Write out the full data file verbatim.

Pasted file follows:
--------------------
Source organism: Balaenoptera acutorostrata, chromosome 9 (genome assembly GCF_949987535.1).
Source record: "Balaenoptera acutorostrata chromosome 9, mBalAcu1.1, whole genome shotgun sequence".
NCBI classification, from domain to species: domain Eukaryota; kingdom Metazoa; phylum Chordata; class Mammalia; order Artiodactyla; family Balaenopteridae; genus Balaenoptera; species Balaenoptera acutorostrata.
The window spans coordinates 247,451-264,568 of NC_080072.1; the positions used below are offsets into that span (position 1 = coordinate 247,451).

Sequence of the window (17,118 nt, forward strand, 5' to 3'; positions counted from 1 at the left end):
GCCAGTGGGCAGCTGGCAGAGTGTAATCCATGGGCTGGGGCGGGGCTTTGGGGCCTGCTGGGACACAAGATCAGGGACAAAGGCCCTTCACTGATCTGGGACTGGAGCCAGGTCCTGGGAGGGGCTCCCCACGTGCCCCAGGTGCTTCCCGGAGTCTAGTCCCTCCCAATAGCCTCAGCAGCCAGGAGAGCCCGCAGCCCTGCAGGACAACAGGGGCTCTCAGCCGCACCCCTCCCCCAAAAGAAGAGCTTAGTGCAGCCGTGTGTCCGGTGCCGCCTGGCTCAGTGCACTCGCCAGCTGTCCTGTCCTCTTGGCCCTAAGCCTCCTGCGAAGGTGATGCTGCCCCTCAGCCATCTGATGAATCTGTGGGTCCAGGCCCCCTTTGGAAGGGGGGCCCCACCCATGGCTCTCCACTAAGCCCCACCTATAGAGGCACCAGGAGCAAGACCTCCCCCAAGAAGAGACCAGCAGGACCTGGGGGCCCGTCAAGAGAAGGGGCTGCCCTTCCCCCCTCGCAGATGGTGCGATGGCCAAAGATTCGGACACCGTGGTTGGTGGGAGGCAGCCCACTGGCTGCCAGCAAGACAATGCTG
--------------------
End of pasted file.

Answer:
Source organism: Balaenoptera acutorostrata, chromosome 9 (genome assembly GCF_949987535.1).
Source record: "Balaenoptera acutorostrata chromosome 9, mBalAcu1.1, whole genome shotgun sequence".
NCBI classification, from domain to species: domain Eukaryota; kingdom Metazoa; phylum Chordata; class Mammalia; order Artiodactyla; family Balaenopteridae; genus Balaenoptera; species Balaenoptera acutorostrata.
The window spans coordinates 247,451-264,568 of NC_080072.1; the positions used below are offsets into that span (position 1 = coordinate 247,451).

Sequence of the window (17,118 nt, forward strand, 5' to 3'; positions counted from 1 at the left end):
GCCAGTGGGCAGCTGGCAGAGTGTAATCCATGGGCTGGGGCGGGGCTTTGGGGCCTGCTGGGACACAAGATCAGGGACAAAGGCCCTTCACTGATCTGGGACTGGAGCCAGGTCCTGGGAGGGGCTCCCCACGTGCCCCAGGTGCTTCCCGGAGTCTAGTCCCTCCCAATAGCCTCAGCAGCCAGGAGAGCCCGCAGCCCTGCAGGACAACAGGGGCTCTCAGCCGCACCCCTCCCCCAAAAGAAGAGCTTAGTGCAGCCGTGTGTCCGGTGCCGCCTGGCTCAGTGCACTCGCCAGCTGTCCTGTCCTCTTGGCCCTAAGCCTCCTGCGAAGGTGATGCTGCCCCTCAGCCATCTGATGAATCTGTGGGTCCAGGCCCCCTTTGGAAGGGGGGCCCCACCCATGGCTCTCCACTAAGCCCCACCTATAGAGGCACCAGGAGCAAGACCTCCCCCAAGAAGAGACCAGCAGGACCTGGGGGCCCGTCAAGAGAAGGGGCTGCCCTTCCCCCCTCGCAGATGGTGCGATGGCCAAAGATTCGGACACCGTGGTTGGTGGGAGGCAGCCCACTGGCTGCCAGCAAGACAATGCTG